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Why India is called the Land of Spice and Flavors

Aayush Chowdhury
Aayush Chowdhury
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India is the 7th largest country in the world with a huge population and variety of geographical features. On the Indian subcontinent, you can find both white sand beaches & the Himalayan Mountains. There are different cooking styles and many regional specialties that have been influenced by many features throughout India's Religious, cultural, and historical influences can be found in abundance in Indian cuisine. For example, the national cuisine contains many elements of oriental cuisines. Although there are many differences between regions and influences, we are determined to make a few generalizations. 

Now, let’s dive deeper into the principle elements that constitute the Spice market of India and understand more about them. We would be discussing the principle of some elemental spices and their origin and know more about them:  

Cardamom : The fruit capsules of the cardamom plant are milled and dried. They contain many essential oils, and are therefore very fragrant. They are often used in spice mixtures. 

Fenugreek seeds: The fenugreek is very important to Indian cuisine. The seeds are small in shape, elongated in size and light brownish in color. The dried and ground seeds are often used in different spice blends in Indian cuisine. 

Chili powder: Chili is native to South America and was brought to India by the English before independence. The plant was keenly received by the people and since then, the chili has simply become a part of Indian food culture. 

Curry leaves: The dried curry leaves have a spicy smell and are derived from the curry tree. They can be used for the cooking of dals or pulses served with rice or rotis.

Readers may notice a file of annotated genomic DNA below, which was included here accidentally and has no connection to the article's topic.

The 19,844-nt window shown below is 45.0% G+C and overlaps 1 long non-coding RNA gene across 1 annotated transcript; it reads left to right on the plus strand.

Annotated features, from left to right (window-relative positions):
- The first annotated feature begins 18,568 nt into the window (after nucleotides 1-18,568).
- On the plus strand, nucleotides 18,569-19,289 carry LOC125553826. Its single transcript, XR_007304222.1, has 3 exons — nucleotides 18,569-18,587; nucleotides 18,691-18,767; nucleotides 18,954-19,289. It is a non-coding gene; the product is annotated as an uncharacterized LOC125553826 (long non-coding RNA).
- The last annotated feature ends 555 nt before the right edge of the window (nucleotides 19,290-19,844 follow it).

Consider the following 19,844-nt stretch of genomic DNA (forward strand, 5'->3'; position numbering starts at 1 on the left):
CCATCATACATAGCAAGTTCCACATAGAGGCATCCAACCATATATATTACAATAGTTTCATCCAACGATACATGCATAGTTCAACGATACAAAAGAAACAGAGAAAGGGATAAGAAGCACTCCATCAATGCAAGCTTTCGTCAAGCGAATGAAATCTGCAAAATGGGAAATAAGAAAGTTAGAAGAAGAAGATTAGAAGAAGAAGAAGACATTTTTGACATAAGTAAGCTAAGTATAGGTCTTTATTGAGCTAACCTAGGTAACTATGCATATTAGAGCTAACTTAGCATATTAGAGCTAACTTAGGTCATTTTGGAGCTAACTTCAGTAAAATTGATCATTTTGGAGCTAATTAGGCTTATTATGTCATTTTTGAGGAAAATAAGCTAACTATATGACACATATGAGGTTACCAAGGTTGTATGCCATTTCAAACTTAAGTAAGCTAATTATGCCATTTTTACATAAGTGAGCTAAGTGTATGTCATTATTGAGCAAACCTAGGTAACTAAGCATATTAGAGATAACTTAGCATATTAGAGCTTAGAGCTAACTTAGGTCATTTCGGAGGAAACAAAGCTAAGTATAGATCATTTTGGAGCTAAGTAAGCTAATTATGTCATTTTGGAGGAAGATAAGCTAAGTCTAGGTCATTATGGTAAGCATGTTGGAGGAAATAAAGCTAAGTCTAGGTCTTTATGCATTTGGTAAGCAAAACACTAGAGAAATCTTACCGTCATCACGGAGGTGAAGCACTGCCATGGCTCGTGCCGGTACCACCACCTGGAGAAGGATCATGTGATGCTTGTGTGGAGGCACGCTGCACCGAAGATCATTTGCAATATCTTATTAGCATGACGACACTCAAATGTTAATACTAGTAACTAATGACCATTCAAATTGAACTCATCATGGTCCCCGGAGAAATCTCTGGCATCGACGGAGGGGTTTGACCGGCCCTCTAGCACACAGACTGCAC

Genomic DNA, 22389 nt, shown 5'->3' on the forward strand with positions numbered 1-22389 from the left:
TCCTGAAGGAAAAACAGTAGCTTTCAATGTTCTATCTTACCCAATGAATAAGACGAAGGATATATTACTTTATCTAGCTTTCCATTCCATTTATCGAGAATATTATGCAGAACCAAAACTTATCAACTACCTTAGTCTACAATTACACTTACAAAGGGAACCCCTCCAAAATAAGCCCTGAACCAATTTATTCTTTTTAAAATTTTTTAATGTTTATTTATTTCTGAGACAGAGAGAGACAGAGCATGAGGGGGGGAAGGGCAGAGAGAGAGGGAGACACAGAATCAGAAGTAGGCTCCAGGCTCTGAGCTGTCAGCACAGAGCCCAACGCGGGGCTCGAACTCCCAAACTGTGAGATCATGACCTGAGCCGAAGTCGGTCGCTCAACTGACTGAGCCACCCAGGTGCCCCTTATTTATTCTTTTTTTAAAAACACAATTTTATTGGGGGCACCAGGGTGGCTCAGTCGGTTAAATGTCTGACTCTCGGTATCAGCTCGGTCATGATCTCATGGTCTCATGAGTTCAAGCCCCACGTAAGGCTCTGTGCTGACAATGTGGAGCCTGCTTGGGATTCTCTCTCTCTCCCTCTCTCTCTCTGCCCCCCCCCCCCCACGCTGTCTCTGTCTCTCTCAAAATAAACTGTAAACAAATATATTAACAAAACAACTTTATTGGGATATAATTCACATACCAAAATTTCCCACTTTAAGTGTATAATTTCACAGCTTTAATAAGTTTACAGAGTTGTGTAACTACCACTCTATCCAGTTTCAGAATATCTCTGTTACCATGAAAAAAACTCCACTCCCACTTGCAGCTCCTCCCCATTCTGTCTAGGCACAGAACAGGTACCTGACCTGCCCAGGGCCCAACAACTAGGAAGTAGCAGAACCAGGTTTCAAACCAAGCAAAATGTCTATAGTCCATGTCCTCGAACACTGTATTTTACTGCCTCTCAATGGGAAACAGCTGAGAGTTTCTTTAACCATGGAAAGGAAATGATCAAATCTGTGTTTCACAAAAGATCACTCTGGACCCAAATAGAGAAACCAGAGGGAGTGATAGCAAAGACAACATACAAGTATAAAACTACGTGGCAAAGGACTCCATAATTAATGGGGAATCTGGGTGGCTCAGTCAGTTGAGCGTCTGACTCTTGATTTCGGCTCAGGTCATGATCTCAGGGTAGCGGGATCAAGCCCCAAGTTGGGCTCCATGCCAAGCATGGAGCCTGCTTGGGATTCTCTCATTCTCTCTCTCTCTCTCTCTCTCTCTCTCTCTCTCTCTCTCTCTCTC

Fennel seeds : Fennel was first cultivated in the Mediterranean region. From there, it spread rapidly through merchandise. Slowly, it gained popularity and came to India. This spice is now an ingredient for many food recipes.  

spices

Coriander :  This spice gives curries an earthy, peppery flavor. It is used in salads. It is also known as dhania or cilantro. All parts of the plant are edible, but the fresh leaves and the dried seeds are the parts most traditionally used in cooking.  

Clove: In Western cuisine, Indians tend to associate cloves with Christmas time, however, in Indian cuisine, it’s used commonly all year round and everywhere. Cloves are technically flowers and a lot of their oils are pressed out before they are dried and used in cooking and teeth problems. Cloves can be used whole or blended into spice mixes.  

Turmeric: The spice has anti-microbial properties. Do you know, the best Haldi or turmeric comes from which state? It’s from Salem of Tamilnadu. The flavor of fresh turmeric is slightly stronger than dried and it stains very easily. So, make sure you are careful with your clothes and utensils while using it. It works very good in case of fresh cut and blood clotting.  

Black Pepper: Black pepper is actually originated in India, initially from the Western Ghats and Malabar region of Southern India. It is a astonishingly very resistive spice to grow, as it depends on many weather cycles like a fixed amount of rainfall which is why prices for fresh pepper varies a lot.  

These are some of the spices and flavors which you can find in India. They provide an essence of True Indian cuisine and it can never be compared with anything. So, there is no doubt that India is basically  the Land of spices and flavors. 

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